Controversial on the message boards but always prepared with a comment, our favorite Ethiopian blogger out of Seattle – Wondwossen Mezlekia – has penned another glorious piece about the Bladdergate fiasco of 2011. Here’s his take on how it all went down:

Last month, coffee buyers across the globe had a rare glimpse into Ethiopians’ day to day experience, where haphazard policymaking is used by the government to interfere in and control people’s business whenever it feels like it. A new directive requiring the shipment of coffee in bulk container (a process of filling coffee in ‘dry containers’ fitted with a liner, as opposed to loading coffee packed in 60-kilogram jute-bags) suddenly surfaced in mid November and shocked the market.[1] It was revoked thirty days later because of pressures from foreign diplomats, plummeting sales, and a cloud of fear of losing coffee buyers for good.

It’s not clear how it all began, but it appears some genius one day figured out the quickest way to “modernize the country’s export packaging and shipment standards” and the government decided to begin shipping coffee in bulk containers within two years. And, sometime during the 2010/11 fiscal year, an anonymous “investor” was granted a permit to import coffee blowers (machines equipped with a fan to generate a controlled pressure air current that throws coffee into containers, and a suction system to remove the dust created by the process.) Then, the operation began rolling out.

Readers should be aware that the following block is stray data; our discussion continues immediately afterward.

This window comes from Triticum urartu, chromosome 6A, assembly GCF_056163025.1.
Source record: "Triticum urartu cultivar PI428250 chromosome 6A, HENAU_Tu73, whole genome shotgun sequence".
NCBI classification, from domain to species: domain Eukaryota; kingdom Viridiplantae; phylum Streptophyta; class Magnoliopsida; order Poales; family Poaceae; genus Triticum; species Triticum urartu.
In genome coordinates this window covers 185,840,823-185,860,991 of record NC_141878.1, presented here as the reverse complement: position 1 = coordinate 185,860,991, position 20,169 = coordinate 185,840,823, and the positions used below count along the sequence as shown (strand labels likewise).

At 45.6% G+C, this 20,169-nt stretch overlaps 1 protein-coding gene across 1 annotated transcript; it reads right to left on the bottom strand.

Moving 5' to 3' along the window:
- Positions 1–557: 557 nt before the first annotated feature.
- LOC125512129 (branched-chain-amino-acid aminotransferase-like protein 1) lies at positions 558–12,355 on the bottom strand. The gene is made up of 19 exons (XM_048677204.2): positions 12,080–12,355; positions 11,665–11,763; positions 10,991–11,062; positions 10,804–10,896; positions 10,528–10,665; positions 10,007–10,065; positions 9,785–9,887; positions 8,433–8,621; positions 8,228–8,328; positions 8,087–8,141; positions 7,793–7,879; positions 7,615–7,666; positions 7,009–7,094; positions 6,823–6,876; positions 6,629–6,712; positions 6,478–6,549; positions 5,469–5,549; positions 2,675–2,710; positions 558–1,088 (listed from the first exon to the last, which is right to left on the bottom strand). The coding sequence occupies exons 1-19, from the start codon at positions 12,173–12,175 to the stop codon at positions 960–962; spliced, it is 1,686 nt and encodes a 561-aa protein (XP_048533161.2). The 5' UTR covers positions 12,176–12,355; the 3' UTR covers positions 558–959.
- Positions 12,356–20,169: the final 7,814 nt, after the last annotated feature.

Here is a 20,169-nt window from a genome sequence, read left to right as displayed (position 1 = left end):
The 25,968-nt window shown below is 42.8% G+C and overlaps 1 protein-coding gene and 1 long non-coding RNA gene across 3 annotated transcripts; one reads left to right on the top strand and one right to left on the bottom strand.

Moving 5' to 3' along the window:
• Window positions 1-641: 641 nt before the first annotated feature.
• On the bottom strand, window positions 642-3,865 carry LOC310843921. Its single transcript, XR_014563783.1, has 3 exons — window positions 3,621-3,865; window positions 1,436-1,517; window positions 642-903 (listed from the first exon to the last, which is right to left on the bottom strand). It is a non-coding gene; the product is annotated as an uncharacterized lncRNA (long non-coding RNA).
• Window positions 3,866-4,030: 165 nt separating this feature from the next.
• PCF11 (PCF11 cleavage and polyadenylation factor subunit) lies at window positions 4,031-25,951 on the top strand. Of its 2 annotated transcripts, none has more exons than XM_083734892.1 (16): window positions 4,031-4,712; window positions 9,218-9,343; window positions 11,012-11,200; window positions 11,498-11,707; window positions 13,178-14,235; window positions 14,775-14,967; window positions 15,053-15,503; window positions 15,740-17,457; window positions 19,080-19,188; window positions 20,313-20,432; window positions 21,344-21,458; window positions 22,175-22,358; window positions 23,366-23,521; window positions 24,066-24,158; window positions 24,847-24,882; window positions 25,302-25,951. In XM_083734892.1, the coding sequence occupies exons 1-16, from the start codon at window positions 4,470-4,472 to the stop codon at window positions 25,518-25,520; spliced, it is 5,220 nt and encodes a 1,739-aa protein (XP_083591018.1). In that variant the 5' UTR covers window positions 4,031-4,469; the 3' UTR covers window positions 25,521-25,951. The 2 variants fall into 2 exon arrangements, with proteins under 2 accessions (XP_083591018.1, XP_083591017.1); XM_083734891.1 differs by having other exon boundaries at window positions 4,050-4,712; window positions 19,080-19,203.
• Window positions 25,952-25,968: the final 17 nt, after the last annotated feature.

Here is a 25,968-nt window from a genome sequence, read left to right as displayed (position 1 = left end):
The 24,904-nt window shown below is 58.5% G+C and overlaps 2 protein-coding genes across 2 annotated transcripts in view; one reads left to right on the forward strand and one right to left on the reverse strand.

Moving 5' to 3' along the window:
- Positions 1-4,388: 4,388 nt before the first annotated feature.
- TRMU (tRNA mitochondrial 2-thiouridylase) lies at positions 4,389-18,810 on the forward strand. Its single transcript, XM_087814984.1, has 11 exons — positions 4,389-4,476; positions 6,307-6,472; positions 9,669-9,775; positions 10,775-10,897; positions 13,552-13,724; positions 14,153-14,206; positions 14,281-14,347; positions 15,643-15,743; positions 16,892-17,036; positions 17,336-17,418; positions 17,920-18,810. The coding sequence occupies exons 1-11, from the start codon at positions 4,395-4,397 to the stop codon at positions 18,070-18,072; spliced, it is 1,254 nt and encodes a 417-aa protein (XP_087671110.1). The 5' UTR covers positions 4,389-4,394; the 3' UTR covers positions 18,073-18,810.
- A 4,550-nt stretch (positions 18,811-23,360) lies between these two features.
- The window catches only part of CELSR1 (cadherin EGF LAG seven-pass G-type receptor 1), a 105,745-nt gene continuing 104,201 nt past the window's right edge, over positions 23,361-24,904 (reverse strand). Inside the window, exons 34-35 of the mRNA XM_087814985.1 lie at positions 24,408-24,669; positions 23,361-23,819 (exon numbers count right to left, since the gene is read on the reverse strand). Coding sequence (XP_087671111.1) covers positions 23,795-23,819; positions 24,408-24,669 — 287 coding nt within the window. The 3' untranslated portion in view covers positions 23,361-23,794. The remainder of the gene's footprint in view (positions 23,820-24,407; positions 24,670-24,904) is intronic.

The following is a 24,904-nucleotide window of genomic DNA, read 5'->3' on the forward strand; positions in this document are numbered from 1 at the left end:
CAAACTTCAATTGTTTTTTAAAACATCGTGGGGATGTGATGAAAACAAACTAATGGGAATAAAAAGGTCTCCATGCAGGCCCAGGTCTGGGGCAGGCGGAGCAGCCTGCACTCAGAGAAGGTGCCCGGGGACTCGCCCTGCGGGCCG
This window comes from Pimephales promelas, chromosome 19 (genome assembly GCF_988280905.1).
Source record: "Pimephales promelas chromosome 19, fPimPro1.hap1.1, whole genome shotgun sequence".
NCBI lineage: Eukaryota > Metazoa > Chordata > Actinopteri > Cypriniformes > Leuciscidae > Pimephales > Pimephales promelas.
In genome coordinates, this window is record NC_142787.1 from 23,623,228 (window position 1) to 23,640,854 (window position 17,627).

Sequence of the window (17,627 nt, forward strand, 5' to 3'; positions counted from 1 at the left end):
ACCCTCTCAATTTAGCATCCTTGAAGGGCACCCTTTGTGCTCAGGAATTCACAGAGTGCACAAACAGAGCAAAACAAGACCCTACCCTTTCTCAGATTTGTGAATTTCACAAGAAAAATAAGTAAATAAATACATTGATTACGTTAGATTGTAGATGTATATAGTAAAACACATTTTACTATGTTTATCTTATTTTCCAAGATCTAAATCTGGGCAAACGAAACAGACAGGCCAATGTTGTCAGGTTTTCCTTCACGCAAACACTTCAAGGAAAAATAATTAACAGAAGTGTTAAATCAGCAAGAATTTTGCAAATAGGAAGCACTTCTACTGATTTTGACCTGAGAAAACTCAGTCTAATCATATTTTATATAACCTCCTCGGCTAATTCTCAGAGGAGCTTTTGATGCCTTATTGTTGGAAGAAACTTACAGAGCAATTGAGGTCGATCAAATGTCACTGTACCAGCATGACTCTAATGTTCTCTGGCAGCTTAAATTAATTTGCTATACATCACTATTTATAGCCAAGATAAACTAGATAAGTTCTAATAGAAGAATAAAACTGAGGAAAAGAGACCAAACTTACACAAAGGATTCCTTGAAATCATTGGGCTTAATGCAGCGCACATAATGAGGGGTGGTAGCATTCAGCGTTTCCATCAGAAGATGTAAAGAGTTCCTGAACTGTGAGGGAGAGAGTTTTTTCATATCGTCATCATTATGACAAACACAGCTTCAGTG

Read the rest of Wondwossen’s details on the Ministry of Trade by surfing over to Mr. Mezlekia’s blog, Poor Farmer.